Making money doing the things we like is a dream that we all have in the back of our minds. Reality rarely accommodates this dream. A lot of people are stuck in dependable, but ultimately boring 9-5 jobs. Breaking out of that comfortable routine takes guts and preparation.
Most people have a skill they don’t use at work. Some can craft unique items, cook special food or another skill that people want. Taking the leap and quitting their 9-5 to start a business utilizing that skill is risky and scary. Done the right way, it’s not even necessary. Both your business and your 9-5 can coexist. To prevent burnout and to minimize the potential for failure, there are some things you need to consider.
What are you selling?
Nice clothing is not a valid answer to this question. You need to get in there and flesh out every detail of your product.
- What makes my product special?
Find out, how your product differs from the other products of its kind. Only if your product has that, will customers pick your product when comparing.
- What values am I attaching to the product?
Not pricing. What ethical values does your product project? For food, that could be an organic sourcing of the ingredients. For clothing, that could be the local aspect of their production.
- Do I need additional space for production?
Ideally you should be able to produce your product in the confines of your home. A garage, kitchen or basement are ideal bases for your workshop.
- Do I need special machines for production?
Expensive industrial machines take up a lot of space and are expensive. To keep cost low, aim to produce your product using normal consumer level machines.
- What kind of quality am I aiming for?
When it comes to homemade stuff, quality is king. You will never be able to compete with the quantity of industrial productions. Aim for as high a quality as you can without crippling your profit due to high cost.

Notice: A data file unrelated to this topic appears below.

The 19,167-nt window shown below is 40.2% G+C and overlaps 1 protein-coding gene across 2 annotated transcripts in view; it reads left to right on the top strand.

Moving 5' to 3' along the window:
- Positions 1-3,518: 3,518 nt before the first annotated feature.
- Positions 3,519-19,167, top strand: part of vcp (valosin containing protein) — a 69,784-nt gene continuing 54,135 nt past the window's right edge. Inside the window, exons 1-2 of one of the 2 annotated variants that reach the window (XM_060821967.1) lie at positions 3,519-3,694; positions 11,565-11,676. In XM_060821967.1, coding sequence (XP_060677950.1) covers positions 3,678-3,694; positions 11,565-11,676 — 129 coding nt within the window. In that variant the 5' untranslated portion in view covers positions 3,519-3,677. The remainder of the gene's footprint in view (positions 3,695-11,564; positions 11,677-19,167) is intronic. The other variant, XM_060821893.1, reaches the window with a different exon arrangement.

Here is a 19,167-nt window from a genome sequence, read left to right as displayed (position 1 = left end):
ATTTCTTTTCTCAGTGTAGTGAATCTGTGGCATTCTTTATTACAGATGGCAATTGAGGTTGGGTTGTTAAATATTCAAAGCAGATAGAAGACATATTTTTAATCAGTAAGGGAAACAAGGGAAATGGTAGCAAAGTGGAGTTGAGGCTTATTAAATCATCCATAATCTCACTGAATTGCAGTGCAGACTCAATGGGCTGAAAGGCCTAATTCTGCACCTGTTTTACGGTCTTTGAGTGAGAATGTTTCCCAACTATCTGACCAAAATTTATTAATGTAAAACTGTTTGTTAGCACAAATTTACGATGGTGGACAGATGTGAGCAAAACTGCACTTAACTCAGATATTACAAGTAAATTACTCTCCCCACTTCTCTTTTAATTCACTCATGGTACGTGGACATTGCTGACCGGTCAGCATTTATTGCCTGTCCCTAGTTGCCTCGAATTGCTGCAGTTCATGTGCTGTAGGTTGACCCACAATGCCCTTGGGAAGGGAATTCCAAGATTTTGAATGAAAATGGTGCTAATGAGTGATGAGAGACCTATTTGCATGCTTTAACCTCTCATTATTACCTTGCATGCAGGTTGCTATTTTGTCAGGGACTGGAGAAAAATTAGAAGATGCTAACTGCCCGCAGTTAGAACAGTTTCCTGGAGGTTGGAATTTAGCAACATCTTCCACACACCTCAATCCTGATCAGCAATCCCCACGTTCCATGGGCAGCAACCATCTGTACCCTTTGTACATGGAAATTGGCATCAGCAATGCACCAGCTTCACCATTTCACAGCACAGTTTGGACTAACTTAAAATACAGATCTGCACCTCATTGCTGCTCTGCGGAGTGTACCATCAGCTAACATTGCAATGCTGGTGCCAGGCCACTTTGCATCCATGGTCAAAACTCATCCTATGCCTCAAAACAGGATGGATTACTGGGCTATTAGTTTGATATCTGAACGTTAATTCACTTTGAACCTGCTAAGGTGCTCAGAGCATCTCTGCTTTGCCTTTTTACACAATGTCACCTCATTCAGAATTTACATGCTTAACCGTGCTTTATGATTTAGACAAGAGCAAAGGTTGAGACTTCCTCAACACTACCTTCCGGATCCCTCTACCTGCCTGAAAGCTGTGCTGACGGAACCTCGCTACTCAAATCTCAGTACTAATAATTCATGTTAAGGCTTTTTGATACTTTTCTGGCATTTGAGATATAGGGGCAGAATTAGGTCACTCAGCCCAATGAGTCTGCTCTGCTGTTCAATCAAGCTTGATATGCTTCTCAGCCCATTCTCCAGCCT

Who are you selling to?
The best product is useless without anyone to buy it. You need to identify the people that will eventually generate your revenue. Brainstorm how your target audience will most likely look like. You can even create a fictional customer persona to achieve a better understanding. Once you know who you are selling to, research where to find them.
Go out and talk to them. Nothing is more valuable than customer feedback. Bonus points if you have a prototype to show them. Gather as much feedback as you can. Don’t forget to ask them how much they are willing to pay for your product. Once you have gathered all the data you can, return to your drawing board. Incorporate all the feedback into your product. This results in a product you know people will want to buy.
How are you selling?
Opening a shop in your own four walls sounds cool. Unfortunately, it’s both impractical and, at least in most countries, illegal. An option you have is to talk to local distributors. If you convince them with your product, they might add your product to their inventory.
Much easier is selling your product via the internet. Building your own online shop and website is a good option. You retain full control and can invest the time you like in design and marketing. To create one, you need either expertise for your own or the money to hire someone to build it for you.
If those two options are not to your liking, you can still go for the super low maintenance approach: Selling via online marketplace. Arguably the biggest one is Amazon. They allow you to sell your product on their platform. Marketing and site infrastructure will be completely taken care of. The downside is the fact that you will need to pay them a percentage of your revenue as a fee.
If done right, selling your own product from home can be quite exciting and fulfilling. You will be in control of your time. If your 9-5 needs more time, you can easily downgrade your investment in your own business. The same works vice-versa. This prevents one of the two suffering because of the other.
Once your business starts gaining traction you can decide for yourself: Do I keep this level or do I ditch the 9-5 and become a full time business owner? The beauty of business build in this fashion is that they are easily scalable, if the need arises. So, once you take the leap you already have a functioning business. It’s not scary anymore now.
Julius Pankoke is content contributor and start-up enthusiast. His areas of expertise are entrepreneurship, business development, and digital marketing. He enjoys both writing and reading good blog articles. With SmartBusinessPlan he currently helps entrepreneurs write excellent business plans.